As a journalist who does not believe in slander, but does believe in justice, I do not intend to name the airline by which I flew back from London to Madras; but I will say, though, that there was a changeover at Bombay, and a stopover at Ahmedabad about which none of us knew, and that it took me twenty hours from my departure from Heathrow to land in Madras. Besides, the food was stale and possibly comprised leftovers from the previous flights flown by this airline. I'm sure this is enough information to give most people a fair chance at guessing which airline I'm referring to. And if not, this will clinch it - the Map channel did not work, so that none of us knew where we were at any given time; and we had a choice of two movie channels, and Hindustani music on the audio channel.
The changeover at Bombay was the beginning of a series of nightmares; first of all, I was to have two and a half hours to kill, and was considering meeting a friend of mine, if she could take time off from her production house (which is incidentally run by an incomplete reincarnation of Vishwamitra, without the wisdom). I dedicate this entry to you, Anjali Iyer (well, that is her name). Now, I had a half hour, and in that time, I discovered I was running through a security check as part of new regulations. Wonderful.
As I got myself X-rayed, I heard someone screaming, while flashing my bag "kiska hai yeh? Oye!!!! Kiska hai?" and I said, "excuse me, that's mine" and one guy said "come with me, please, madam!" and pulled open my laptop bag, scattering everything in it. He then nearly tore open the polythene bag which had recently been exhibited. Then he pulled out a bottle of Bailey's and demanded to know where it had been purchased. I assured him it was from a duty free shop. Once he found out it was liquor - sorry, liqueur from abroad, he insisted it could not be carried in flight due to government regulations. When I protested that I had been assured that it could be, if it were bought in a duty free shop, he asked me to speak to the customer care desk. I was shcoked as he tore the tags off and then left me to repack everything, inclusive of my needlessly opened laptop bag.
"Whole process repeat, madam!" he said, looking at me with derision.
I ran to the Customer Care desk, and they said it could be sent as cargo. As I got back to the security check, my plane's check was over and a check was on for Mumbai-Dubai, and a woman would scream out, "Please come in the line!", assuming that I had jumped the queue; I assured her that that was not the case, but she was not convinced. A well-dressed man told me, "Anyway, we're all going on the same plane, it makes no difference" and I said, "is this the Bombay-Madras plane?" and he said "no", even as someone called out, usefully, "it's called Chennai now, and this is Mumbai". Well, the security officials gave me flak again, especially the woman who was doing the beeping (I'm sorry, I don't know the formal term for it). So I went to the Customer Care desk again, and this time, an official came with me, and told the security people to try and send it as cargo. But he told me they could not give me a receipt for breakables. I mentally bade goodbye to my Bailey's, but tried my last tactic - tears.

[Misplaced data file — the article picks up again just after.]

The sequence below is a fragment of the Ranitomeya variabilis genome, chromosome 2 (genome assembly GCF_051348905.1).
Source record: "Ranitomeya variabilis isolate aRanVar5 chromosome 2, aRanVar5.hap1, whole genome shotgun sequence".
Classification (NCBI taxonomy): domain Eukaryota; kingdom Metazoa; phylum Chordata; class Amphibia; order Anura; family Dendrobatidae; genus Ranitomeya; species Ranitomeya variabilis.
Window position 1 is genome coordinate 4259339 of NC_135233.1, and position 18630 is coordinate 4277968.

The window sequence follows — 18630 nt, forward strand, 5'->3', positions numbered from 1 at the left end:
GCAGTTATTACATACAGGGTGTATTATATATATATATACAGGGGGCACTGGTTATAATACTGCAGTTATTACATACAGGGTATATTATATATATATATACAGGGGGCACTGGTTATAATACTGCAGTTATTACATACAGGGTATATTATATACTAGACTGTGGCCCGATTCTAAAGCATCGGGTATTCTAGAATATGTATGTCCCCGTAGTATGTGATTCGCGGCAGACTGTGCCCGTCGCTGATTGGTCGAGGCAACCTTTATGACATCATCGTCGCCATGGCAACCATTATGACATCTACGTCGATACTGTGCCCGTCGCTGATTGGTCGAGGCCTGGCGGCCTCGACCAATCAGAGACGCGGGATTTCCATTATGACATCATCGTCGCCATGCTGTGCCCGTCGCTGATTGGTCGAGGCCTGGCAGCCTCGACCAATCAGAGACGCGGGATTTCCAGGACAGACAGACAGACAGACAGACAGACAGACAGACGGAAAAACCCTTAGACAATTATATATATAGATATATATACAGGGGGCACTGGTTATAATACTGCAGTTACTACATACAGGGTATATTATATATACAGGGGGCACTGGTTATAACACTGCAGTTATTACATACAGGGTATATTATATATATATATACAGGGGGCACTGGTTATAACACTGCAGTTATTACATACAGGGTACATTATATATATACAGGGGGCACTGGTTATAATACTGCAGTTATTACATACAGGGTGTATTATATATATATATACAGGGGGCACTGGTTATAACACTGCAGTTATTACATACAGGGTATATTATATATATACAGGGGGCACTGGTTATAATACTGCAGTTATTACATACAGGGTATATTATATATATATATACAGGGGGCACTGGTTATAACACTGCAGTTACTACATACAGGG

I didn't have to put my acting skills to test too much - the idea of missing my flight, and being stuck in Bombay while my heart was crying for home (which can only mean Madras, or grudgingly, London, because of the way that city grabs you out of the air and enfolds you in its arms) and losing my Bailey's on top of that, were enough provocation for my tear glands to start warming up. A kind-looking "Sir" - things work in India when you kiss the feet of the small fry - agreed to give me a receipt...and who should start arguing with him when he was writing it out but Mrs. Please-come-in-the-queue - "Is ladki kaise ithna bada whiskey bottle lehkar jaa sakthi? Aur main khyoon lipstick meri saath nahin lehkar jaa sakhoon?" (If my Hindi is un-understandable, like it usually is, she said - How can this girl carry such a big bottle of whiskey with her while I can't take my lipstick with me?) whereupon "Sir" began to argue with her instead of writing out my receipt.
It was 2:38 p.m. when I got into my flight and 2:50 pm when it took off. Tears were pouring through from a sense of humiliation and rage; my bottle arrived safely in Madras, and the airport staff here were as friendly as ever, but I was left wondering - what is it about a woman travelling alone with a bottle of liquor that makes people think they should try to stick out a leg in her way and watch her trip over? The question arises because I saw a couple claim two bottles of whiskey at the Madras airport; they were on the same flight, and had not been harassed at all. I am not a feminist by a long shot, but there are times when it strikes one how unfair it is that liquor, drugs, cigarettes and sex are bracketed together, and one demonstrating acceptance of one thing inevitably demonstrates acceptance of all.